“What a lot of people don’t realize,” says Sosnowski, “is just how responsible you are for your 401(k). It used to be you worked a certain number of years and retired with a pension. Now, the risk has been shifted onto individual people, and they have a personal responsibility to keep their eye on the target.
Visiting your 401(k) account periodically, monitoring 401(k) asset allocation, and utilizing tools such as rebalancing and contribution auto-escalation can help keep your retirement goals in focus.”
When should you rebalance?
Sosnowski suggests at least rebalancing annually, or semi-annually if you have a more complicated portfolio. That might include investments in things like real estate or international and emerging markets. But regardless of the makeup of your portfolio, he reasserts the importance of making a habit out of understanding your 401(k) and becoming an active participant in its management.
As you age, your willingness to expose your money to risk might decrease, so it’s important to assess your target asset allocation every so often. Sosnowski says you should also always ask yourself how much you can or want to contribute, and you should seek to maximize your contributions because you’re laying the groundwork for your retirement right now. Everything you do in the present will only increase the power of compounding interest in the future. Speaking of capitalizing on the present, he points out some people even recommend a five-year schedule that starts out with an aggressive 90% equity exposure between ages 25 and 30, followed by a 10% drop in equity exposure every five years after that.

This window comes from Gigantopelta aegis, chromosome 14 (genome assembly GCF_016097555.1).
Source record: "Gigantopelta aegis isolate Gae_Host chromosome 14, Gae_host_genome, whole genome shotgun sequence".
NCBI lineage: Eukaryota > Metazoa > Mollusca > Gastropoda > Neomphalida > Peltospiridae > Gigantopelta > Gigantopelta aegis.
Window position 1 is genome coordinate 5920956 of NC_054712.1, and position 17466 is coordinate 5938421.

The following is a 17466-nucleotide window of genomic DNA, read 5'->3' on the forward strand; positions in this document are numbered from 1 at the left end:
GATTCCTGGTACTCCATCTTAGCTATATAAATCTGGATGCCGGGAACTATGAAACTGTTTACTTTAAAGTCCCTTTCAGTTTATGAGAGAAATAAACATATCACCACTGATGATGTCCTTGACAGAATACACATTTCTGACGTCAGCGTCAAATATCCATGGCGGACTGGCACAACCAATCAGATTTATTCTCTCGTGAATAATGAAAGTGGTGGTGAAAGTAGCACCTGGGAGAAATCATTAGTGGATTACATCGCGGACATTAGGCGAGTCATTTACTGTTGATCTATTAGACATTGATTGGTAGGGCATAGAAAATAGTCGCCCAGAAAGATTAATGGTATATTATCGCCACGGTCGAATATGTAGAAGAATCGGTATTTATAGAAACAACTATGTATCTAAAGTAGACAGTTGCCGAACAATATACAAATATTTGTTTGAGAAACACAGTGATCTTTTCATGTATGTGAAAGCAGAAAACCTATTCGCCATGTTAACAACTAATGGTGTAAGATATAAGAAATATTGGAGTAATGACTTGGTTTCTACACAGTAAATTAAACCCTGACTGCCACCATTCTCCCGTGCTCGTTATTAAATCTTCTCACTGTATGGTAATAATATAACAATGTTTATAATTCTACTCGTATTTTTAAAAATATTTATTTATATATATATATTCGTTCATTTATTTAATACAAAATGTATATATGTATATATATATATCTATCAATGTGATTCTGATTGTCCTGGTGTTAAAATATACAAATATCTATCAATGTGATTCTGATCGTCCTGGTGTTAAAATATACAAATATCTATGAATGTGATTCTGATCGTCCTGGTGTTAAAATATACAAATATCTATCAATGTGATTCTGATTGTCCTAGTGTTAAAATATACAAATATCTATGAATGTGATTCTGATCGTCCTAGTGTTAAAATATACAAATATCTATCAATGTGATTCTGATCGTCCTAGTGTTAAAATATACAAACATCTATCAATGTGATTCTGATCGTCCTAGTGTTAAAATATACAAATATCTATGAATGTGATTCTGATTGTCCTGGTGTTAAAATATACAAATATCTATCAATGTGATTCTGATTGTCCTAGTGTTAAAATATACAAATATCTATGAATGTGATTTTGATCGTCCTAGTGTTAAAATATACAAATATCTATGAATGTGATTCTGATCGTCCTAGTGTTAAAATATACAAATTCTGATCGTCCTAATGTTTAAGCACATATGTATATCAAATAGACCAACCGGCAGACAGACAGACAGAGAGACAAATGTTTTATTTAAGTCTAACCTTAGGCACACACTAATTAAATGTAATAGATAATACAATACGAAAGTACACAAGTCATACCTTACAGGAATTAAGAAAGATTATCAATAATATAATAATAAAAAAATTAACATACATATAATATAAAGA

How do you rebalance?
Rebalancing can be really simple. Sometimes it’s as straightforward as logging into a dashboard and clicking a button. Other plans may require more active management, but most, if not all 401(k)s, should be easily accessible online. Sosnowski says lots of plans will even offer automatic rebalancing at set time intervals. All you have to do is log in and set it to rebalance on a set date every year.
Things to Consider:
It’s your responsibility to remain active in your 401(k), which can help keep you on track toward retirement.
- Try to rebalance your 401(k) once a year to keep your retirement in focus.
- Is your target asset allocation right for you? Make sure to calculate your risk based on your age, financial needs, and goals.
- If you have a Target Date Fund, you don’t have to rebalance your 401(k).
A final note
Sosnowski stresses the importance of participation in your 401(k) plan beyond just signing up and leaving it to the abstract. “Lots of people never actually calculate their projected 401(k) balance at retirement. They just think, ’30 years is a long time, and I’m contributing every paycheck, that’s good enough.’ But really they should log in to look at their plan and make use of the different calculators offered by most companies. When you see where you stand relative to your retirement goals, your retirement picture becomes much more real, and you start to see which management opportunities you need to take advantage of to pursue the retirement life you’ve imagined.”
Don’t have a 401(k)? Or want to roll over your current retirement account?
Certified Financial Planner Board of Standards Inc. owns the certification marks CFP®, CERTIFIED FINANCIAL PLANNER™, CFP® (with plaque design) and CFP® (with flame design) in the U.S., which it awards to individuals who successfully complete CFP Board's initial and ongoing certification requirements.
Neither Transamerica nor its agents or representatives may provide tax, investment or legal advice. Anyone to whom this material is promoted, marketed, or recommended should consult with and rely on their own independent tax and legal professionals regarding their particular situation and the concepts presented herein.